Ann Coulter’s chilling two-chapter recapitulation of the French Revolution is worth well more than the price of her new book, Demonic, but that’s just a bonus.
Also priceless are Coulter’s plethora of one-liner skewerings of the liberal mob, but I digress. What make this her best book are her incisive demonstration that the revolution was the mother of the many totalitarian “revolutions” it spawned in the name of the people, her dissection of the mob mentality that drove it, and her case against today’s American liberals as exemplars of this mob mentality.
She first establishes her base line, defining the mob as “an irrational, childlike, often violent organism that derives its energy from the group. Intoxicated by messianic goals, the promise of instant gratification, and adrenaline-pumping exhortations, mobs create mayhem, chaos, and destruction, leaving a smoldering heap of wreckage for their leaders to climb to power.” Sound familiar? It should, because “the Democratic Party is the party of the mob. … Indeed, the very idea of a ‘community organizer’ is to stir up a mob for some political purpose.” No truer words.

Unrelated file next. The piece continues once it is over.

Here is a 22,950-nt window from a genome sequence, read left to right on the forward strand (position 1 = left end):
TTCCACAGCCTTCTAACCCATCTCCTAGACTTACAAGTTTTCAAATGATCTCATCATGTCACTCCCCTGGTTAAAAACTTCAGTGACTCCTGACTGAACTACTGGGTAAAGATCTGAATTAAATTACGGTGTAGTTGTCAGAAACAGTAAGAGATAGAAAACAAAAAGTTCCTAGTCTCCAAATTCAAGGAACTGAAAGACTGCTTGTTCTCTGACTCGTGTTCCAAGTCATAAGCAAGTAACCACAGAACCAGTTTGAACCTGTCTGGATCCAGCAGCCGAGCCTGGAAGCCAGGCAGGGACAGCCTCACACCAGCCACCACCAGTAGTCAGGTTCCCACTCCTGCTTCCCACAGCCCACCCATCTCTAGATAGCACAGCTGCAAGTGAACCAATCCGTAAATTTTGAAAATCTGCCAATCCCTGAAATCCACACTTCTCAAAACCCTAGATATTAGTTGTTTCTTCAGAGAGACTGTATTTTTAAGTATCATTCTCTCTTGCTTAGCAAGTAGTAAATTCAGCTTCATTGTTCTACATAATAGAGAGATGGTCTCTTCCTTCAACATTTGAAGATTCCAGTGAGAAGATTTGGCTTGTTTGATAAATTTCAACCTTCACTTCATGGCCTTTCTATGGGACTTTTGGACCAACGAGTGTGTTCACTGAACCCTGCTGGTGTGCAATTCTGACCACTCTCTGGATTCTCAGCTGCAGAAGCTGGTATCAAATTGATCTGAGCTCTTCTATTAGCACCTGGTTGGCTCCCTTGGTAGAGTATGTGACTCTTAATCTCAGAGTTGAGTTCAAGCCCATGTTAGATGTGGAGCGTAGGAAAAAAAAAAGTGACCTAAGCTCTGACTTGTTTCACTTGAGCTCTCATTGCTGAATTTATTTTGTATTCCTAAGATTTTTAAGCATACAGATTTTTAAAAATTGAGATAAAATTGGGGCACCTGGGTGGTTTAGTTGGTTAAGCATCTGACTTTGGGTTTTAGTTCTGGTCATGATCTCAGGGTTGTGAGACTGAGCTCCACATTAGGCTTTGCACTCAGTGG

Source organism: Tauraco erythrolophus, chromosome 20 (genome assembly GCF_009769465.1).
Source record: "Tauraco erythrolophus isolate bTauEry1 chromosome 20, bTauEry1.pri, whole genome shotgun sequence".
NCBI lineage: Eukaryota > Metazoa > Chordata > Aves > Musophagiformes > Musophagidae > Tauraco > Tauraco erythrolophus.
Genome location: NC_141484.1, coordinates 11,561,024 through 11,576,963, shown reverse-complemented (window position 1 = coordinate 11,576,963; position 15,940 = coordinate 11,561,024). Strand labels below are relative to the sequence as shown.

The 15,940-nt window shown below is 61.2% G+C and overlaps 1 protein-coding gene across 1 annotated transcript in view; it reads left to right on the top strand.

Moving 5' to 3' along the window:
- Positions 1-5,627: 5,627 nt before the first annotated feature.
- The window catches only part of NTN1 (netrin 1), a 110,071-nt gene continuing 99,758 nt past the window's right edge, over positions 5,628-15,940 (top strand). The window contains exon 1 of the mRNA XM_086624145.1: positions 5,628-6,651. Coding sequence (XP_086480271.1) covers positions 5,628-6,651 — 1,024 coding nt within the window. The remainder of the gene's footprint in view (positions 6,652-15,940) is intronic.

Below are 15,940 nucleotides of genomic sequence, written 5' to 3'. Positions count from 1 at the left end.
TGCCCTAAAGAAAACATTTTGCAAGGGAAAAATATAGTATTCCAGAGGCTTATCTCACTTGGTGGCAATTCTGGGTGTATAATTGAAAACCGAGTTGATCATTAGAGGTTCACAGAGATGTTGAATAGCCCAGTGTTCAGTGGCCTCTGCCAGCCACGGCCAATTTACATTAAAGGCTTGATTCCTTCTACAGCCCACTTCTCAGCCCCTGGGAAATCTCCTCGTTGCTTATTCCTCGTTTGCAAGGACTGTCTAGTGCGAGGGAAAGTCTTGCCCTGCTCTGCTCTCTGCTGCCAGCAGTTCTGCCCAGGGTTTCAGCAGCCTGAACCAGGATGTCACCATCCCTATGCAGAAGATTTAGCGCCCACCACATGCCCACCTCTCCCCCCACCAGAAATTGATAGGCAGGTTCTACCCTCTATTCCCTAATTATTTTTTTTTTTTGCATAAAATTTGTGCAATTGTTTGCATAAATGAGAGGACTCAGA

She then systematically identifies the Democratic Party’s mob characteristics and how its leaders’ appeal to them — through distortions, inflaming passions, demonizing opponents and substituting propagandist images and sound bites in place of facts, ideas and persuasive argument. The Democratic Party is nothing if not a repository of hackneyed slogans (“the laws of logic have no action on crowds”), repeated mindlessly and incessantly and designed to thwart the rational consideration of ideas with appeals to incendiary, false rhetoric: “Bush lied, people died.” “No blood for oil.” “Tax cuts for the rich.”
Next, Coulter takes us on a gripping tour of the murderously barbaric and ghoulishly bloody years of the French Revolution and its philosophical underpinnings, which were inspired in part by Jean Jacques Rousseau.
Read More at Human Events by David Limbaugh, Human Events